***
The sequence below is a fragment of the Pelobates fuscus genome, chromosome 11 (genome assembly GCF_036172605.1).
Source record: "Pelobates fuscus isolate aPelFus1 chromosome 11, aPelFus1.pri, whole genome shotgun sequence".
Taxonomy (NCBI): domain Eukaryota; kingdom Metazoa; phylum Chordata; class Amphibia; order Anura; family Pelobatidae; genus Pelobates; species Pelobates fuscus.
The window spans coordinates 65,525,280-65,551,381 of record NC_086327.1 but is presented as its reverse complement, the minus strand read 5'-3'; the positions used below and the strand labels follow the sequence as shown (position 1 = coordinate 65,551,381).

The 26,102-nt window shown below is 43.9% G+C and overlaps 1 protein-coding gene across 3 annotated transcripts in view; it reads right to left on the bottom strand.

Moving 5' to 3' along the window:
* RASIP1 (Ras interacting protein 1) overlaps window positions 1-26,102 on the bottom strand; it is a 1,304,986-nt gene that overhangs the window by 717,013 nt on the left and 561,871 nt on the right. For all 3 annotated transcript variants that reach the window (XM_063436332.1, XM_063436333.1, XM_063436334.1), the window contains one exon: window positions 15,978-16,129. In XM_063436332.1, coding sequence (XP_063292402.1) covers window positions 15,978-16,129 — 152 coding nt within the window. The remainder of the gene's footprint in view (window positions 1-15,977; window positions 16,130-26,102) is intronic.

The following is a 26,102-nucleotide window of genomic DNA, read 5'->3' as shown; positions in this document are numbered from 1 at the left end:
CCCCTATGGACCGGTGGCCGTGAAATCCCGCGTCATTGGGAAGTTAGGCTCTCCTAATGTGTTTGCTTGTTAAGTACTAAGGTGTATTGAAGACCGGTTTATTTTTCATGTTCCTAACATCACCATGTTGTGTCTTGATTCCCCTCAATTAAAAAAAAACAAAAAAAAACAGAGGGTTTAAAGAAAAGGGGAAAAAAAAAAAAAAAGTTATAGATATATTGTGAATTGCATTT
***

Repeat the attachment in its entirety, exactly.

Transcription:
The sequence below is a fragment of the Pelobates fuscus genome, chromosome 11 (genome assembly GCF_036172605.1).
Source record: "Pelobates fuscus isolate aPelFus1 chromosome 11, aPelFus1.pri, whole genome shotgun sequence".
Taxonomy (NCBI): domain Eukaryota; kingdom Metazoa; phylum Chordata; class Amphibia; order Anura; family Pelobatidae; genus Pelobates; species Pelobates fuscus.
The window spans coordinates 65,525,280-65,551,381 of record NC_086327.1 but is presented as its reverse complement, the minus strand read 5'-3'; the positions used below and the strand labels follow the sequence as shown (position 1 = coordinate 65,551,381).

The 26,102-nt window shown below is 43.9% G+C and overlaps 1 protein-coding gene across 3 annotated transcripts in view; it reads right to left on the bottom strand.

Moving 5' to 3' along the window:
* RASIP1 (Ras interacting protein 1) overlaps window positions 1-26,102 on the bottom strand; it is a 1,304,986-nt gene that overhangs the window by 717,013 nt on the left and 561,871 nt on the right. For all 3 annotated transcript variants that reach the window (XM_063436332.1, XM_063436333.1, XM_063436334.1), the window contains one exon: window positions 15,978-16,129. In XM_063436332.1, coding sequence (XP_063292402.1) covers window positions 15,978-16,129 — 152 coding nt within the window. The remainder of the gene's footprint in view (window positions 1-15,977; window positions 16,130-26,102) is intronic.

The following is a 26,102-nucleotide window of genomic DNA, read 5'->3' as shown; positions in this document are numbered from 1 at the left end:
CCCCTATGGACCGGTGGCCGTGAAATCCCGCGTCATTGGGAAGTTAGGCTCTCCTAATGTGTTTGCTTGTTAAGTACTAAGGTGTATTGAAGACCGGTTTATTTTTCATGTTCCTAACATCACCATGTTGTGTCTTGATTCCCCTCAATTAAAAAAAAACAAAAAAAAACAGAGGGTTTAAAGAAAAGGGGAAAAAAAAAAAAAAAGTTATAGATATATTGTGAATTGCATTT